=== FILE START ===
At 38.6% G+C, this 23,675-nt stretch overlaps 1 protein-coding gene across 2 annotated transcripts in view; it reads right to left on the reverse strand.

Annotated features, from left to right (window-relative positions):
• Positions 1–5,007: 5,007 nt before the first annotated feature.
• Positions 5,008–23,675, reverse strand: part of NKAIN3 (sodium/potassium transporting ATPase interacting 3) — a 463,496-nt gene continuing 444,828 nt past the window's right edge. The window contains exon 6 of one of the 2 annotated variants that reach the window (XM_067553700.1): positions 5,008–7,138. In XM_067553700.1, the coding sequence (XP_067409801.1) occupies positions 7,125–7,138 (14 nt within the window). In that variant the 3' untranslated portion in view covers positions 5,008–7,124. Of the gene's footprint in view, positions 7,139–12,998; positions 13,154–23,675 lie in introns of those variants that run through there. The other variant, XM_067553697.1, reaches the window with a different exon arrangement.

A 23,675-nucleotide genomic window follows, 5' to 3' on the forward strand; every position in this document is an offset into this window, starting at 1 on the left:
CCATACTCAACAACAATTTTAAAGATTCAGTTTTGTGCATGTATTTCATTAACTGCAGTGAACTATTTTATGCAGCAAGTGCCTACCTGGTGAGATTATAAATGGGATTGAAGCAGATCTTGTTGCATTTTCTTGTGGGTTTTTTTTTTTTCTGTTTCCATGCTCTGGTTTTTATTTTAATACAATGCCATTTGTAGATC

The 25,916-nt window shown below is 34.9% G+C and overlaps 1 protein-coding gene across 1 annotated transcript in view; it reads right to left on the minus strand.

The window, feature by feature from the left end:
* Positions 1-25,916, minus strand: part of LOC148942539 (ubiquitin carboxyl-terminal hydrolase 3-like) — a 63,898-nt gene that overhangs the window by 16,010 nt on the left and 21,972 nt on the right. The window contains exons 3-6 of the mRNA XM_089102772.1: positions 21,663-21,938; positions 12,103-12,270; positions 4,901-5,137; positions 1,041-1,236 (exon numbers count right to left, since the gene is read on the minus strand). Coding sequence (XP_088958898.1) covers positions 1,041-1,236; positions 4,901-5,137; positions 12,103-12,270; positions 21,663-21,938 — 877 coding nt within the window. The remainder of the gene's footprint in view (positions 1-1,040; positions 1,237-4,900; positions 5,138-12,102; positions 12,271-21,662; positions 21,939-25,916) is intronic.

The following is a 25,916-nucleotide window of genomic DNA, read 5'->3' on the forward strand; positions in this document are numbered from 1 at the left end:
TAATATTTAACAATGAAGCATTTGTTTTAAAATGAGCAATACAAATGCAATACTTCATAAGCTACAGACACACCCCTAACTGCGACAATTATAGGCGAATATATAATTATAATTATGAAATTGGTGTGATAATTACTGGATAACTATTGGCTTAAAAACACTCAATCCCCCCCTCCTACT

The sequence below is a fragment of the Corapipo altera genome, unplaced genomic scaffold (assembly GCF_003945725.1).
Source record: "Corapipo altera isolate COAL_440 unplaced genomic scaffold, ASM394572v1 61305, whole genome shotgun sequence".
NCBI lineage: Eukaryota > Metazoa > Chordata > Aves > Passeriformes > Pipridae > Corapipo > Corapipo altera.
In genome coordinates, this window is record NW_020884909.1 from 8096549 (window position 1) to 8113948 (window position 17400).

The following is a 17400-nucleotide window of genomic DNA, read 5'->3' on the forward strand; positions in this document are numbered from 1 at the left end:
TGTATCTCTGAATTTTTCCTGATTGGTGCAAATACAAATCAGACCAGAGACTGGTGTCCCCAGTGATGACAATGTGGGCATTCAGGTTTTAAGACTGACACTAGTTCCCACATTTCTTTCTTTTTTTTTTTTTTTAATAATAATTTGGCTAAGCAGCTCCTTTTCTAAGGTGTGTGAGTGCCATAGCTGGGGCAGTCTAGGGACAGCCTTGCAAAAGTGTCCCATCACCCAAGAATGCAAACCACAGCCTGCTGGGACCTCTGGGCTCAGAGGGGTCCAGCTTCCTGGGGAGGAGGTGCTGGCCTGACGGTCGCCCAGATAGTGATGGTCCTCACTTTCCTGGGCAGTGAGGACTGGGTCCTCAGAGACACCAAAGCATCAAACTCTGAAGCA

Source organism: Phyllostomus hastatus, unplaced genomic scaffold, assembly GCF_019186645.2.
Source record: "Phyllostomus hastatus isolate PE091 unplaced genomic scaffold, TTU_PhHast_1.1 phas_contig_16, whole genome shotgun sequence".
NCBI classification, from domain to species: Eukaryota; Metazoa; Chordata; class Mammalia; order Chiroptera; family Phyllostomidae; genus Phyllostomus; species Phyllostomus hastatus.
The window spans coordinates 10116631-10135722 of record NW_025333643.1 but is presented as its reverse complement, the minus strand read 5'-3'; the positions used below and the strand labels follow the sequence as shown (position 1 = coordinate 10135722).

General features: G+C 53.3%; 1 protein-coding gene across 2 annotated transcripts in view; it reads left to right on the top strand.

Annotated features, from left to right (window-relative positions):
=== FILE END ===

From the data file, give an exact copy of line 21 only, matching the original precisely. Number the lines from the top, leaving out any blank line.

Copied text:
The window spans coordinates 10116631-10135722 of record NW_025333643.1 but is presented as its reverse complement, the minus strand read 5'-3'; the positions used below and the strand labels follow the sequence as shown (position 1 = coordinate 10135722).